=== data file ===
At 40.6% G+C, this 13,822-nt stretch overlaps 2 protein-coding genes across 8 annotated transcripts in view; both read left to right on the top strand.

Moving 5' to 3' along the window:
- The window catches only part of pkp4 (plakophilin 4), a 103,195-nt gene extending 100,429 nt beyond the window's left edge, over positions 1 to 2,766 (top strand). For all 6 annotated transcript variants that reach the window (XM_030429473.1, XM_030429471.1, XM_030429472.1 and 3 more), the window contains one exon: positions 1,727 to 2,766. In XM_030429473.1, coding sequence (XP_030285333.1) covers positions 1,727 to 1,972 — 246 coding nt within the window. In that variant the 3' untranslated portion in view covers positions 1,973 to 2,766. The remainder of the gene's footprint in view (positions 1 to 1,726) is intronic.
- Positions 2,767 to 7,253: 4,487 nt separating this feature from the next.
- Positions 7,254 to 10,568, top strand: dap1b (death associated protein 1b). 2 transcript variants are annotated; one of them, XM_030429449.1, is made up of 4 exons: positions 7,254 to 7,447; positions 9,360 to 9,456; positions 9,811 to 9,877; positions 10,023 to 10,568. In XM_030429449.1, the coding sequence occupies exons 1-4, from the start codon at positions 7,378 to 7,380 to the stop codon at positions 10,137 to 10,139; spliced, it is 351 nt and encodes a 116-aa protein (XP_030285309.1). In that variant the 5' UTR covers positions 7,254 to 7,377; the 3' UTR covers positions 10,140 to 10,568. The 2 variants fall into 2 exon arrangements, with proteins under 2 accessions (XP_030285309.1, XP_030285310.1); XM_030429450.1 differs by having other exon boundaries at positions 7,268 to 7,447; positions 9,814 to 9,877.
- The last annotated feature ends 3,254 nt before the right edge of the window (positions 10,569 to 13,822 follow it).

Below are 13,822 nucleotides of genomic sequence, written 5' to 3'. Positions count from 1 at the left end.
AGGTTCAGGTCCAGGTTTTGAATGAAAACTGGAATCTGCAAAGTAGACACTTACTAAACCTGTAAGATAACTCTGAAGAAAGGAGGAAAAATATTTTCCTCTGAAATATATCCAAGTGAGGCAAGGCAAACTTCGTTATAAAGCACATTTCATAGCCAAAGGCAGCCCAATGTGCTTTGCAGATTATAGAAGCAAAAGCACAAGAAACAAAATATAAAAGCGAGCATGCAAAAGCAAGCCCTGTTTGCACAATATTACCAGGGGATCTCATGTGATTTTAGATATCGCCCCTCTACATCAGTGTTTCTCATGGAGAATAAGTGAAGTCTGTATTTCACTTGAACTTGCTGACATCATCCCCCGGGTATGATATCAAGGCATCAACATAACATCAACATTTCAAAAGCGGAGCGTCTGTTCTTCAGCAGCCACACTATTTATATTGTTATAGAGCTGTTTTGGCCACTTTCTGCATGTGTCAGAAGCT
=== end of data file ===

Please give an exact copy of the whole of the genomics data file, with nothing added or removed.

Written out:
At 40.6% G+C, this 13,822-nt stretch overlaps 2 protein-coding genes across 8 annotated transcripts in view; both read left to right on the top strand.

Moving 5' to 3' along the window:
- The window catches only part of pkp4 (plakophilin 4), a 103,195-nt gene extending 100,429 nt beyond the window's left edge, over positions 1 to 2,766 (top strand). For all 6 annotated transcript variants that reach the window (XM_030429473.1, XM_030429471.1, XM_030429472.1 and 3 more), the window contains one exon: positions 1,727 to 2,766. In XM_030429473.1, coding sequence (XP_030285333.1) covers positions 1,727 to 1,972 — 246 coding nt within the window. In that variant the 3' untranslated portion in view covers positions 1,973 to 2,766. The remainder of the gene's footprint in view (positions 1 to 1,726) is intronic.
- Positions 2,767 to 7,253: 4,487 nt separating this feature from the next.
- Positions 7,254 to 10,568, top strand: dap1b (death associated protein 1b). 2 transcript variants are annotated; one of them, XM_030429449.1, is made up of 4 exons: positions 7,254 to 7,447; positions 9,360 to 9,456; positions 9,811 to 9,877; positions 10,023 to 10,568. In XM_030429449.1, the coding sequence occupies exons 1-4, from the start codon at positions 7,378 to 7,380 to the stop codon at positions 10,137 to 10,139; spliced, it is 351 nt and encodes a 116-aa protein (XP_030285309.1). In that variant the 5' UTR covers positions 7,254 to 7,377; the 3' UTR covers positions 10,140 to 10,568. The 2 variants fall into 2 exon arrangements, with proteins under 2 accessions (XP_030285309.1, XP_030285310.1); XM_030429450.1 differs by having other exon boundaries at positions 7,268 to 7,447; positions 9,814 to 9,877.
- The last annotated feature ends 3,254 nt before the right edge of the window (positions 10,569 to 13,822 follow it).

Below are 13,822 nucleotides of genomic sequence, written 5' to 3'. Positions count from 1 at the left end.
AGGTTCAGGTCCAGGTTTTGAATGAAAACTGGAATCTGCAAAGTAGACACTTACTAAACCTGTAAGATAACTCTGAAGAAAGGAGGAAAAATATTTTCCTCTGAAATATATCCAAGTGAGGCAAGGCAAACTTCGTTATAAAGCACATTTCATAGCCAAAGGCAGCCCAATGTGCTTTGCAGATTATAGAAGCAAAAGCACAAGAAACAAAATATAAAAGCGAGCATGCAAAAGCAAGCCCTGTTTGCACAATATTACCAGGGGATCTCATGTGATTTTAGATATCGCCCCTCTACATCAGTGTTTCTCATGGAGAATAAGTGAAGTCTGTATTTCACTTGAACTTGCTGACATCATCCCCCGGGTATGATATCAAGGCATCAACATAACATCAACATTTCAAAAGCGGAGCGTCTGTTCTTCAGCAGCCACACTATTTATATTGTTATAGAGCTGTTTTGGCCACTTTCTGCATGTGTCAGAAGCT